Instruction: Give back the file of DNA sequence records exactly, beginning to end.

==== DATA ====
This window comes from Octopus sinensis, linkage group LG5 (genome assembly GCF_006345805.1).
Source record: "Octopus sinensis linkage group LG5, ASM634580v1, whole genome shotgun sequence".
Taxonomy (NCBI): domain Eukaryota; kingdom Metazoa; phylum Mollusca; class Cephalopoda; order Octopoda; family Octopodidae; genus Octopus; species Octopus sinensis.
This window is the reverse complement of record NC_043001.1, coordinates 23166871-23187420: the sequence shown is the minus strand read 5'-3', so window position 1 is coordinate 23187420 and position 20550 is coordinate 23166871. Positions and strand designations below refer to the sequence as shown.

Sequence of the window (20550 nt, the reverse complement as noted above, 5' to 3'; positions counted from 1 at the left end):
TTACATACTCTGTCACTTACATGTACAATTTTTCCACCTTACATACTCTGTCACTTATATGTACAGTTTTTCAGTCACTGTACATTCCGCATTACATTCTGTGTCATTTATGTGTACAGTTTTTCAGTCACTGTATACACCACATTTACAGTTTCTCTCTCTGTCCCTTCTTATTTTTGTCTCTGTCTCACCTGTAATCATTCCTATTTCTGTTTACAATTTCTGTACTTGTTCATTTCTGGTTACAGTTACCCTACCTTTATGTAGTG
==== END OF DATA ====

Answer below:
This window comes from Octopus sinensis, linkage group LG5 (genome assembly GCF_006345805.1).
Source record: "Octopus sinensis linkage group LG5, ASM634580v1, whole genome shotgun sequence".
Taxonomy (NCBI): domain Eukaryota; kingdom Metazoa; phylum Mollusca; class Cephalopoda; order Octopoda; family Octopodidae; genus Octopus; species Octopus sinensis.
This window is the reverse complement of record NC_043001.1, coordinates 23166871-23187420: the sequence shown is the minus strand read 5'-3', so window position 1 is coordinate 23187420 and position 20550 is coordinate 23166871. Positions and strand designations below refer to the sequence as shown.

Sequence of the window (20550 nt, the reverse complement as noted above, 5' to 3'; positions counted from 1 at the left end):
TTACATACTCTGTCACTTACATGTACAATTTTTCCACCTTACATACTCTGTCACTTATATGTACAGTTTTTCAGTCACTGTACATTCCGCATTACATTCTGTGTCATTTATGTGTACAGTTTTTCAGTCACTGTATACACCACATTTACAGTTTCTCTCTCTGTCCCTTCTTATTTTTGTCTCTGTCTCACCTGTAATCATTCCTATTTCTGTTTACAATTTCTGTACTTGTTCATTTCTGGTTACAGTTACCCTACCTTTATGTAGTG